III. Žižek: The August Uprising as a “zero-degree protest”

Or how a zero-philosopher is frightened by the reality of class struggle

 

But before we deal with these organisations we want to refer our readers to the assessment of Slavoj Žižek, one of the favourite intellectuals of the British left and a philosopher of the radical wing of the petty bourgeoisie. His attitude to the August Uprising is characteristic of the approach of the middle class left. He wrote in an article in the online-edition of the London Review of Books:

 

Although the riots in the UK were triggered by the suspicious shooting of Mark Duggan, everyone agrees that they express a deeper unease – but of what kind? As with the car burnings in the Paris banlieues in 2005, the UK rioters had no message to deliver. (There is a clear contrast with the massive student demonstrations in November 2010, which also turned to violence. The students were making clear that they rejected the proposed reforms to higher education.) This is why it is difficult to conceive of the UK rioters in Marxist terms, as an instance of the emergence of the revolutionary subject; they fit much better the Hegelian notion of the ‘rabble’, those outside organised social space, who can express their discontent only through ‘irrational’ outbursts of destructive violence – what Hegel called ‘abstract negativity’. (…) If the commonplace that we live in a post-ideological era is true in any sense, it can be seen in this recent outburst of violence. This was zero-degree protest, a violent action demanding nothing. In their desperate attempt to find meaning in the riots, the sociologists and editorial-writers obfuscated the enigma the riots presented. The protesters, though underprivileged and de facto socially excluded, weren’t living on the edge of starvation. People in much worse material straits, let alone conditions of physical and ideological oppression, have been able to organise themselves into political forces with clear agendas. The fact that the rioters have no programme is therefore itself a fact to be interpreted: it tells us a great deal about our ideological-political predicament and about the kind of society we inhabit, a society which celebrates choice but in which the only available alternative to enforced democratic consensus is a blind acting out. Opposition to the system can no longer articulate itself in the form of a realistic alternative, or even as a utopian project, but can only take the shape of a meaningless outburst. What is the point of our celebrated freedom of choice when the only choice is between playing by the rules and (self-)destructive violence?” (8)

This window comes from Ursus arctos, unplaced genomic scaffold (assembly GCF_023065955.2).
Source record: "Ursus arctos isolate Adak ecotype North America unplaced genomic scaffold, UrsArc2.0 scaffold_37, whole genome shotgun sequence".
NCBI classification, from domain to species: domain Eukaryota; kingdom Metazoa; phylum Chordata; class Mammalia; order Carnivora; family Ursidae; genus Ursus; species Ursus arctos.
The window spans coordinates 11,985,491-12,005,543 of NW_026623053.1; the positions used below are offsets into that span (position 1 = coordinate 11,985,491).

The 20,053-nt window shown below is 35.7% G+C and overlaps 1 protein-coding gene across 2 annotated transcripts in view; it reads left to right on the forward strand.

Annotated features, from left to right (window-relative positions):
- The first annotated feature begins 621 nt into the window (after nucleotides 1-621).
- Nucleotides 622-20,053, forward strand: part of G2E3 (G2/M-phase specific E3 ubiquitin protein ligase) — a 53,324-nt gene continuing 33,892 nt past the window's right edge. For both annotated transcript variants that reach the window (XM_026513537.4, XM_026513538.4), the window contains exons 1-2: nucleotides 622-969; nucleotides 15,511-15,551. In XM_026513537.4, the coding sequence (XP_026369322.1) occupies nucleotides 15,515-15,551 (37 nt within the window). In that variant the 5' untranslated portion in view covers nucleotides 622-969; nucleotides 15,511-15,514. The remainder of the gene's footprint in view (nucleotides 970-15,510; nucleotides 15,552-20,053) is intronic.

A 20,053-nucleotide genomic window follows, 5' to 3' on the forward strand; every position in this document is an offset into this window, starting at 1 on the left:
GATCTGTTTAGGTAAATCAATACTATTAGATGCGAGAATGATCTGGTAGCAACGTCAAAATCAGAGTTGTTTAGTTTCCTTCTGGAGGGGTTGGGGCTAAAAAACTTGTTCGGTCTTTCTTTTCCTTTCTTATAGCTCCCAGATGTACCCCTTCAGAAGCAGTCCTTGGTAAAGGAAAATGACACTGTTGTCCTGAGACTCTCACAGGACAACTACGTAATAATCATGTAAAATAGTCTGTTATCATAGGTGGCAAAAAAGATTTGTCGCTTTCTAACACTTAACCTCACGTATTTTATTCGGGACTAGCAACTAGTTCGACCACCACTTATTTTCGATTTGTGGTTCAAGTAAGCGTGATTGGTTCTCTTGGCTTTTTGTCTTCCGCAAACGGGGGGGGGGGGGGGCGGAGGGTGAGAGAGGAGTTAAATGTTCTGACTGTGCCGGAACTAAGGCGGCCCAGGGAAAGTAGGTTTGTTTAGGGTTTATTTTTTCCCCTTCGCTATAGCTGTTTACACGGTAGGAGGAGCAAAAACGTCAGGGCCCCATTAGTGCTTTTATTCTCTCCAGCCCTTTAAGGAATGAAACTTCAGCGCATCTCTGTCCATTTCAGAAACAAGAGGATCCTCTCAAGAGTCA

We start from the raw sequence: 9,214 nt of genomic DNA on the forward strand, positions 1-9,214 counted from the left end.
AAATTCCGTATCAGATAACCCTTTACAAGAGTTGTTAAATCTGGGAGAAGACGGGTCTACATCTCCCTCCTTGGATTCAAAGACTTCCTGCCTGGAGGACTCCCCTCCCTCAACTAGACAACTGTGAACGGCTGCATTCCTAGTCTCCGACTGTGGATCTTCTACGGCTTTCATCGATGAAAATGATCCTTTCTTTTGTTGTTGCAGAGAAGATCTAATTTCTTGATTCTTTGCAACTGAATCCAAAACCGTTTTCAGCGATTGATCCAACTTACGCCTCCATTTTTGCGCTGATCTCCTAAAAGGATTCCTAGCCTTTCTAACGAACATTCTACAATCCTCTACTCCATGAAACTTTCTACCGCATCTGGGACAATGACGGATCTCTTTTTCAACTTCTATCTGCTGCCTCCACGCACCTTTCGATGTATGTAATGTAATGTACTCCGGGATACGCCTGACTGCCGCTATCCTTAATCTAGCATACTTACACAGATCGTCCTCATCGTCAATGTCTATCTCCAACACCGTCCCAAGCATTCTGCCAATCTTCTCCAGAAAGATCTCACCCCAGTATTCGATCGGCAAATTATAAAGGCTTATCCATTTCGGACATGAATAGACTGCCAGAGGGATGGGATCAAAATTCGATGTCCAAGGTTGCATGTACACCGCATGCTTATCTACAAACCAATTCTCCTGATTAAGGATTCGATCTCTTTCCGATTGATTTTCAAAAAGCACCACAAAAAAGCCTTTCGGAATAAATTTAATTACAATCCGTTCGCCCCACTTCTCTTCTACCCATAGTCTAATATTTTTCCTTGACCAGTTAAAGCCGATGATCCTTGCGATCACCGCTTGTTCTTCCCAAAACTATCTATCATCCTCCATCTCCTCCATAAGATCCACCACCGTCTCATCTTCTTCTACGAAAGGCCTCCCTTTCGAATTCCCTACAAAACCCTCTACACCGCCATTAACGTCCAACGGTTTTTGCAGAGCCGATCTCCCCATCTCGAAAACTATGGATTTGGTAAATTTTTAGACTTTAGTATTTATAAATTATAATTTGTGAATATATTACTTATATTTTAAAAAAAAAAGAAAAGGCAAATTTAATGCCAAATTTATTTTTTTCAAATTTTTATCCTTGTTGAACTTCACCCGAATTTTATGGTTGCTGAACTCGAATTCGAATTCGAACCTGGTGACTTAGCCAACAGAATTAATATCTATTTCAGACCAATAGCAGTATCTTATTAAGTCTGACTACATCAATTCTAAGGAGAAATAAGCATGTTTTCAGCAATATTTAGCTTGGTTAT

Žižek’s statement is a perfect example of the reactionary nature of the left-wing intelligentsia which in the hour of sharp class struggle denounces the rebels from the proletariat and the oppressed. Furthermore it summarises the arrogance of the petty-bourgeois intellectuals towards the proletariat and expresses the gross distance – no, let us better say the abyss – between such intellectuals and the mass of the proletariat.

 

First Žižek claims that the working class fighters “had no message to deliver”. The Uprising was according to him a “meaningless outburst”, a “‘irrational’ outbursts of destructive violence”, a “zero-degree protest, a violent action demanding nothing”. This can only be said by an intellectual who didn’t participate in the uprising, who refuses to read or to understand the many reports of eye-witnesses and who considers the fighters to be “ferals” or “stupid animals”. The whole chronology of the August Uprising starting with the police murder of Mark Duggan and the violent suppression of the protest rally on 5th August, the numerous statement of activists reported in the media, our own experience of the RKOB delegation in conversations with the people in Tottenham and Enfield – all this makes it completely obvious that the hatred against the police, against the racist discrimination, against the poverty and the system behind it were the causes and the motivation for the rebellion. The problem is not the “zero-degree protest” but the zero-degree understanding of the revolt by a middle class intellectual.

 

It is only logical that Žižek slanders the rebellious working class youth as “rabble” – abusing poor old Hegel. It is not a far way to conclude from the “rabble” to the “feral” of Cameron and his right wing propagandists.

 

Žižek tries to present his slander as philosophical wisdom with his reference to Hegel’s ‘abstract negativity’. But we Marxists know that movement is impossible without negativity – indeed Lenin spoke about “negativity, which is the inherent pulsation of self-movement and vitality” (9) Negativity is a step towards Negation, part of the movement of the contradictions. Politically speaking the spontaneous August Uprising of the poor and oppressed was a step on their contradictory road in acting as a revolutionary subject – despite the denial of the zero-philosopher.

 

Finally Žižek arrogantly compares the rabble rioters to the university student demonstrating in November 2010. The unruly spontaneous protest of university students is great (these are the people whom Žižek teaches every day) while the unruly spontaneous protest of the dangerous “rabble” (with whom people like Žižek hardly ever have contact) is dangerous and “mindless”. It is true that the working class youth in the poor districts are not well organised in parties and unions. This is not their fault, but the fault of the labour movement. It is therefore not surprising that they did not formally present petitions and declarations. It is also quite possible that they are not as educated as the university students who could explain more eloquently their demands to the media. So what, Mister Philosopher?! You better learn the language and the desire of the working class – go to the areas where they live and support their struggle and efforts to organising. If not, Mr. Žižek, stay at your university but please spare us with your wisdom about the working class, black and migrant youth whom you slander as “rabble”!